By: Tosha Maaks
I am what I consider a true manic these days. For me, I teeter more towards mania than depression more often than I use too. It is still a constant balancing act and I still have rough days where I have depression. However, it is not the suicidal depression that once accompanied my bipolar disorder and that is thanks to medication.
At one point though I was very suicidal. I even tried to end my life at one point. After that I started to work with a new psychiatrist and there came a time I said to him that I felt like I always had this voice telling me “to just do it, just get it over with, no one would care, no one wanted me here anyway, everyone was better off if I was dead, I just needed to end it.” When I explained this to the doctor he put me on a medication that changed the course of my life. That medicine took away all my suicidal thoughts. It didn’t take away all my depression but I no longer felt like there was a voice telling me I was worthless all the time and telling me to end it. I call it my life-saving medicine.
It also did so much more for me than just that. It also took away my manic rage. I no longer had my angry fits that would cause me to scream at my children and get so mad that I would slam doors off hinges and break plates against the walls just to hear them break. It began the healing process for me and my family. It honestly gave my husband back the woman he fell in love with, and gave my children a mom again.
I do, however, still experience mania more often than I would like. When I am manic it is often brought on by periods of high stress. I have learned that a lot of self-care during this time can prevent periods of psychosis for me if I stress the need to my loved ones and those around me. I will do things like work out, go get my nails done, go get my hair done, or go to lunch with a friend. I concentrate on my mental health recovery a lot; my whole family concentrates on my mental health recovery a lot.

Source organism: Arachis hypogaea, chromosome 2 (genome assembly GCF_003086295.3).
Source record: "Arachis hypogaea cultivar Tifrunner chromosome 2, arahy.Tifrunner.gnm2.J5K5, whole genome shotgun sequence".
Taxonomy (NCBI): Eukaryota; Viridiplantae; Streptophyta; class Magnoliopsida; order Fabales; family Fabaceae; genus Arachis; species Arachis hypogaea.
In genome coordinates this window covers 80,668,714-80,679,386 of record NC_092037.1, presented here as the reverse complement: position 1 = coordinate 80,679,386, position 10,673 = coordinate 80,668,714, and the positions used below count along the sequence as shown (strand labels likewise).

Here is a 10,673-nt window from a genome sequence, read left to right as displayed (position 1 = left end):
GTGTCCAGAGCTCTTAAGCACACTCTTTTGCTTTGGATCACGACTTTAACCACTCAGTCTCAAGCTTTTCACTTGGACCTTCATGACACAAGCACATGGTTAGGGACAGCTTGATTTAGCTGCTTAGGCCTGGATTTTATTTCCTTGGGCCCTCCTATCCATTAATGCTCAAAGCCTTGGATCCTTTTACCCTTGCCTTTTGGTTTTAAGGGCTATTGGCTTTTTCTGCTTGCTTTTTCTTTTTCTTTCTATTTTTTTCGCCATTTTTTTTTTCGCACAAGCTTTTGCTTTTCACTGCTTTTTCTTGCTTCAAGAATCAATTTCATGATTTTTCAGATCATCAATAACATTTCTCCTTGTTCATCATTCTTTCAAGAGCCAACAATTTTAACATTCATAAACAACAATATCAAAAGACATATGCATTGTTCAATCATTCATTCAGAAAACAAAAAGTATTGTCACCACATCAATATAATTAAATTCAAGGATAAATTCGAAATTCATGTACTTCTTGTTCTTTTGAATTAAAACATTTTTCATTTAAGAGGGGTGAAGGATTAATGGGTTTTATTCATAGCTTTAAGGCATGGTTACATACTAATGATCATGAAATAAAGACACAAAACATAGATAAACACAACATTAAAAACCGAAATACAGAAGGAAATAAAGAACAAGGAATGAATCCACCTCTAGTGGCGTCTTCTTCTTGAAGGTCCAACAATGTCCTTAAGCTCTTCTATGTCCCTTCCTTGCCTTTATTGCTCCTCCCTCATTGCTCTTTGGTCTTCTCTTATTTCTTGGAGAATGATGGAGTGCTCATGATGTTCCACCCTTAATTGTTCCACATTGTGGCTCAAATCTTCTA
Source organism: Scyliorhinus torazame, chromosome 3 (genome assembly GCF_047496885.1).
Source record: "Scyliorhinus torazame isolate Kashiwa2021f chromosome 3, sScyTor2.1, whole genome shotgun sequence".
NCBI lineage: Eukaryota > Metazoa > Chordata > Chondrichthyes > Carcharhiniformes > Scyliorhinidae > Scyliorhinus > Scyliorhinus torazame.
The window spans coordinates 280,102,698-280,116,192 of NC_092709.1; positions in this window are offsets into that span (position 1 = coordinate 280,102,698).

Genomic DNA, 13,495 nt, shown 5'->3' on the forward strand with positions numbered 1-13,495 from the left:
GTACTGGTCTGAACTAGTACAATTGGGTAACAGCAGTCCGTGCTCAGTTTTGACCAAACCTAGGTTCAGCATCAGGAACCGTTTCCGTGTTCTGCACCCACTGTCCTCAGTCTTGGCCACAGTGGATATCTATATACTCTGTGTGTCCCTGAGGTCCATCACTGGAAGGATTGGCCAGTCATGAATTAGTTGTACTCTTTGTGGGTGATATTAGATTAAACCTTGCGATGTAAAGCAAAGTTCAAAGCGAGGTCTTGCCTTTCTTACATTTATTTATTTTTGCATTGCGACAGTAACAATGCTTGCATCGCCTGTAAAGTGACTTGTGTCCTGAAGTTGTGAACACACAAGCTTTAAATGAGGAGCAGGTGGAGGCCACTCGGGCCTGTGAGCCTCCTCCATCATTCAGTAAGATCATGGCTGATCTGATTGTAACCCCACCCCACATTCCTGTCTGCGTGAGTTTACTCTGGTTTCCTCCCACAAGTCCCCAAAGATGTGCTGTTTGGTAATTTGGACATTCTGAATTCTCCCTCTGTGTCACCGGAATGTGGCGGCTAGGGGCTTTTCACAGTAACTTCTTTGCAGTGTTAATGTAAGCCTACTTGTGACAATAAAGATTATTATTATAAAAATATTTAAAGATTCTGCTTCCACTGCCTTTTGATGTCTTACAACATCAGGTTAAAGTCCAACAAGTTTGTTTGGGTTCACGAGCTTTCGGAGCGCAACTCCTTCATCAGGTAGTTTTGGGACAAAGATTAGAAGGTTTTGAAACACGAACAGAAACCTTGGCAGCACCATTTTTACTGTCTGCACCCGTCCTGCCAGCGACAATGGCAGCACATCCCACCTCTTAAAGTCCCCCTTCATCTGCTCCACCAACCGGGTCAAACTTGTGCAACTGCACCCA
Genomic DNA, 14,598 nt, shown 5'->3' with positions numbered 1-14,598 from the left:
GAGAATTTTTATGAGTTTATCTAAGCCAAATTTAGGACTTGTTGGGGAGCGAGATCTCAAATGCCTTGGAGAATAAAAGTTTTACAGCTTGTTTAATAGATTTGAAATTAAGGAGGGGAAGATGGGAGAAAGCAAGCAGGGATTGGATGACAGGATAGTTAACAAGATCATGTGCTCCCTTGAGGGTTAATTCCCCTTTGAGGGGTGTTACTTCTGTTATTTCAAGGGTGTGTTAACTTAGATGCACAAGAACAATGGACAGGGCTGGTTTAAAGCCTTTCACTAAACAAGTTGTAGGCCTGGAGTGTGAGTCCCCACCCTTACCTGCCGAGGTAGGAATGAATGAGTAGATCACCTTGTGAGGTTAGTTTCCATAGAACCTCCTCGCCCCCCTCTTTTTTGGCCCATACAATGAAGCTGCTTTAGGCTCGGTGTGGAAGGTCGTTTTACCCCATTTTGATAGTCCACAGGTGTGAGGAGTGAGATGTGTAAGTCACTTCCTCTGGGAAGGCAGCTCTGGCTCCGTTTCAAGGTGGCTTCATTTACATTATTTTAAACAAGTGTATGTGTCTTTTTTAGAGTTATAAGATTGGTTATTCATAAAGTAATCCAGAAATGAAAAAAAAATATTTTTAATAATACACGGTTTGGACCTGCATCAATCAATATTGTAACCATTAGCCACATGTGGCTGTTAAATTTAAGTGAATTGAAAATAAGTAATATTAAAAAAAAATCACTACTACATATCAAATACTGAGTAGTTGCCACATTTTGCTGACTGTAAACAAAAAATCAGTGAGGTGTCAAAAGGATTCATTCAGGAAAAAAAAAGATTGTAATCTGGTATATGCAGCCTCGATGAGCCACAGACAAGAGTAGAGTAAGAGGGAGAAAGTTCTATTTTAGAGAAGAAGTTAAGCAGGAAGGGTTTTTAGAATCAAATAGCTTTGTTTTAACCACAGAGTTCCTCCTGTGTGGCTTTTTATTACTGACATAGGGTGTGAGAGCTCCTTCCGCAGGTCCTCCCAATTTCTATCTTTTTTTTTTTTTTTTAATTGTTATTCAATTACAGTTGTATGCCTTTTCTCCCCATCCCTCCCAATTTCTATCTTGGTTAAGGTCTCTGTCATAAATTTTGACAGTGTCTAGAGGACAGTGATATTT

My husband is very in tune with my illness and makes sure that I take my medication and even goes as far as to set it out for me daily. He makes sure it is called in to the pharmacy and picked up. He provides for me so I don’t have to work in a traditional work setting. He calls and checks on me numerous times during the day. He also supports me when I am feeling down, and even though he doesn’t understand what it is I am going through, he does his best to always let me know I am not going to have to face this illness alone.
I feel I am one of the lucky ones. I have a great support system. I have people who love me and I know that isn’t going to change if I continue to do the work to take care of myself. My family is a huge reason why I can live successfully in mental health recovery. I am fortunate to have the people I have in my life; others are not that lucky and we have to speak for them, we must be there for the less fortunate. We need to become their family. Never be afraid to be a friend to someone who may be suffering in silence because everyone deserves a good support system. Just because they may be smiling doesn’t mean they might not be hurting.